As part of the Hoover Institution's "Defining Ideas" series, New York University law professor Richard Epstein lays out some of the legal blunders made by the U.S. government in the wake of the 9/11 attacks:
The United States should have extended the protections of the Geneva Conventions to enemy combatants whether the U.S. was strictly required to or not. That approach would have led to a different attitude toward the question of rendition and torture. It would have led government officials to reject categorically the idea that we could farm out the right to torture to our allies overseas while retaining the right to reclaim custody of prisoners once the torture was over. And it would have led the administration to reject the untenable, narrow definitions of torture that were advanced in John Yoo's famous torture memos.
Try as I might, I cannot bring myself to believe that a statutory prohibition against the infliction of "severe physical or mental pain or suffering" should be read so narrowly that it covers only "death, organ failure, or the permanent, impairment of a significant body function." In particular, a sensible definition of torture seems to cover water boarding, where one pours water over the face of an immobilized and blindfolded individual to induce the immediate gag reflex of drowning. There is of course a separate question of whether any set of dire circumstances might justify water boarding. But that question is quite different from the broader assertion that the narrow definition of torture dispenses with the need for any justification at all. The Bush administration eventually stopped this practice. It should have done so much sooner, without putting up a public defense that lacked the power to persuade.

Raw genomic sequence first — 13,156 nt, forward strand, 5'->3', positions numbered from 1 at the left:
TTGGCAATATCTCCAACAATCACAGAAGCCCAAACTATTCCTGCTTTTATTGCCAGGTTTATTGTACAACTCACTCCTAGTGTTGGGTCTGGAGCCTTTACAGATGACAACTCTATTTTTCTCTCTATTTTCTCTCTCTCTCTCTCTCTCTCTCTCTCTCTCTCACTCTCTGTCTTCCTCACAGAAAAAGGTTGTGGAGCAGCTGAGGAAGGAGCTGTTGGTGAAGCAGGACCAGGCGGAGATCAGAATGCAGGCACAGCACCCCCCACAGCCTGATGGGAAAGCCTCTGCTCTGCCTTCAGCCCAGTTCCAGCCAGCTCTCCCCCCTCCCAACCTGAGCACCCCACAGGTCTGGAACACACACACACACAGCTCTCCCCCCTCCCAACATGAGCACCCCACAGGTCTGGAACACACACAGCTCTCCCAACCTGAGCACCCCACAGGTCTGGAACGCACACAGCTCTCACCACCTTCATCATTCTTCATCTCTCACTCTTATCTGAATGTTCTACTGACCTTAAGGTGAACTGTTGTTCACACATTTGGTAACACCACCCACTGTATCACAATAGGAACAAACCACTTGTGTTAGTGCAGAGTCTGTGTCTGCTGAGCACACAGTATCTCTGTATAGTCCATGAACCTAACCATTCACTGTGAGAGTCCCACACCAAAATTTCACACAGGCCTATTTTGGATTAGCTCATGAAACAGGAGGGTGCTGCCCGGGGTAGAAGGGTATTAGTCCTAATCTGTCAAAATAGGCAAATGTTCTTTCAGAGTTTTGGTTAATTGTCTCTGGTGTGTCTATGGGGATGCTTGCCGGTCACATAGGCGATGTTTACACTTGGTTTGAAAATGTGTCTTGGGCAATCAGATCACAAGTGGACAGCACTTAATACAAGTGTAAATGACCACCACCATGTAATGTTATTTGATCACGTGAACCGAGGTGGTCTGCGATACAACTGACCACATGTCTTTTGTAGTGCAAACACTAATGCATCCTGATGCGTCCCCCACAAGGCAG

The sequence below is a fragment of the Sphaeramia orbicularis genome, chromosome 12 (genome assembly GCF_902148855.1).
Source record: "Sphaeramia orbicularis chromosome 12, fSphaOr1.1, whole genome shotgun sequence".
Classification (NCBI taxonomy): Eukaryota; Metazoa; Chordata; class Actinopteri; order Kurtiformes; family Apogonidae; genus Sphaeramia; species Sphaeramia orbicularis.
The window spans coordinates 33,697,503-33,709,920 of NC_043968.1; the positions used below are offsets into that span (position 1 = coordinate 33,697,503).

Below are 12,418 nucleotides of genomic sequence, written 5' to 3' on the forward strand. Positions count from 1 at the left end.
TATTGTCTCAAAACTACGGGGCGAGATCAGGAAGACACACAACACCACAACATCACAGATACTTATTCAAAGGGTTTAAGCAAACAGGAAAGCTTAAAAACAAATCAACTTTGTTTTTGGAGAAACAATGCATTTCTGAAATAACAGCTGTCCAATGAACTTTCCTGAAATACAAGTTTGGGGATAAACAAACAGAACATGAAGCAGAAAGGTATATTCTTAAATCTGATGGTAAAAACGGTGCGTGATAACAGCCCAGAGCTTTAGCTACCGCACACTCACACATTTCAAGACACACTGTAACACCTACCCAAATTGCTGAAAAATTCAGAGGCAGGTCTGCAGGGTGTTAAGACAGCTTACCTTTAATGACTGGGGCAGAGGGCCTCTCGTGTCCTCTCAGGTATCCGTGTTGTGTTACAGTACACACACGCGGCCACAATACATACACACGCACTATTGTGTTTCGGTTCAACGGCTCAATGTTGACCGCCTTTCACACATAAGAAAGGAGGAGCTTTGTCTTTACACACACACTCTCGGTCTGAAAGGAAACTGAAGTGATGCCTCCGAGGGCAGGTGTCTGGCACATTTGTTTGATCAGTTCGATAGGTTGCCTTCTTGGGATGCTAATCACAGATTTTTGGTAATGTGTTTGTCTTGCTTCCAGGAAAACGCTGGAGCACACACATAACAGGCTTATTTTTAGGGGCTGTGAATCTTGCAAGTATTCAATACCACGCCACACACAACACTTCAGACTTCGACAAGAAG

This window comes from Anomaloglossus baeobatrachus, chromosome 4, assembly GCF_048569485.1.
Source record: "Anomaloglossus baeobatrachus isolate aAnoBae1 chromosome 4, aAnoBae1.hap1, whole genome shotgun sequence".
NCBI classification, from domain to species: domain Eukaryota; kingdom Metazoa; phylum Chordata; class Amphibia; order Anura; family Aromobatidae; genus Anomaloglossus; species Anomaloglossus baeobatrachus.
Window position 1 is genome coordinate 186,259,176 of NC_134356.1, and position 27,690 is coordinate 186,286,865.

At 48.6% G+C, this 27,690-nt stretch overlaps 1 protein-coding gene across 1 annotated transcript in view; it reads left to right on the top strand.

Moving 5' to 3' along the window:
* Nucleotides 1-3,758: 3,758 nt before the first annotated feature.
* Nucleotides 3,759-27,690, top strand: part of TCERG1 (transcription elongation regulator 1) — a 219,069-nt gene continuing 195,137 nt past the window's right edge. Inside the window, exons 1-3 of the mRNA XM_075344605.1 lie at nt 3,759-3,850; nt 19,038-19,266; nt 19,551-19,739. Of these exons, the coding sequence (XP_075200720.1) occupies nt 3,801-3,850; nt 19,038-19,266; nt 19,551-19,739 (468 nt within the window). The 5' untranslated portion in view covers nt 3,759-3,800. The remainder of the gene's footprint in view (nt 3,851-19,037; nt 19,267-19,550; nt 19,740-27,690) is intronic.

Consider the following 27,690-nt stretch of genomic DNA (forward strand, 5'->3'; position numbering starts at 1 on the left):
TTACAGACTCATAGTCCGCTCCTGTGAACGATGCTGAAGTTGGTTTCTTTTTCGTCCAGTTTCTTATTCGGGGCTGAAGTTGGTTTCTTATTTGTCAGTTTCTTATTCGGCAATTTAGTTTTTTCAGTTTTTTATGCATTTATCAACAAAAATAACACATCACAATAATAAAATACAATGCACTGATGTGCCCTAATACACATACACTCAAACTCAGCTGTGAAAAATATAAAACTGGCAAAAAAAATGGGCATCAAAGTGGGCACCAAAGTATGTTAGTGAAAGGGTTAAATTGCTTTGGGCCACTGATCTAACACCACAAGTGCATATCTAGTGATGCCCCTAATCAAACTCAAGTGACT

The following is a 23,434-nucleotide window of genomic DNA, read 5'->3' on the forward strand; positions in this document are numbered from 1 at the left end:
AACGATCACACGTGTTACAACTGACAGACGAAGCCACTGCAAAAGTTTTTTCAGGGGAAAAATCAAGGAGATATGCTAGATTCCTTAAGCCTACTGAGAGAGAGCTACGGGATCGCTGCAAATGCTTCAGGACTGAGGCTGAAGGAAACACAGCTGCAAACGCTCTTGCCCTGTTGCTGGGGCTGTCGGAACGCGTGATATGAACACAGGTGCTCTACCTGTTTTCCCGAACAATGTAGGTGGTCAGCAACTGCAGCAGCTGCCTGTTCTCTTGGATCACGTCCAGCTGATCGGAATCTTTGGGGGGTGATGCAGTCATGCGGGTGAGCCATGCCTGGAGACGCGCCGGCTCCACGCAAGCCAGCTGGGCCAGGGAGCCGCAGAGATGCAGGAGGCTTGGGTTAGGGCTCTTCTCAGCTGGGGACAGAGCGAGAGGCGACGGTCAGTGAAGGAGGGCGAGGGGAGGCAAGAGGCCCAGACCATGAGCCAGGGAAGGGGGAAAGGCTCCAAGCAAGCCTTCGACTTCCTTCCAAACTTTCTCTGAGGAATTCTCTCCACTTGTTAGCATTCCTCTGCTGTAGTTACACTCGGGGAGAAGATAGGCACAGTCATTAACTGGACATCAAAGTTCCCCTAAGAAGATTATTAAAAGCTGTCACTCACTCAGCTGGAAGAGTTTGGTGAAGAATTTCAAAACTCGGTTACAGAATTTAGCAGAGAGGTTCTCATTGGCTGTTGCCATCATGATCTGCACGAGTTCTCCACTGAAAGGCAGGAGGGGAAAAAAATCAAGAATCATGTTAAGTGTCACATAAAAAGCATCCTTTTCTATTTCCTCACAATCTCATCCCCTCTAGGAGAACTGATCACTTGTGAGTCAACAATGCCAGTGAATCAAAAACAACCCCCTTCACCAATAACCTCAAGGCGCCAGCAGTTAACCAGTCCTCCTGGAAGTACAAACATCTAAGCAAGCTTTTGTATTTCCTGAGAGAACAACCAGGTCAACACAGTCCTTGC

For more on the erosion of liberty after 9/11, see Reason.tv's interview with ACLU policy counsel and former FBI agent Mike German: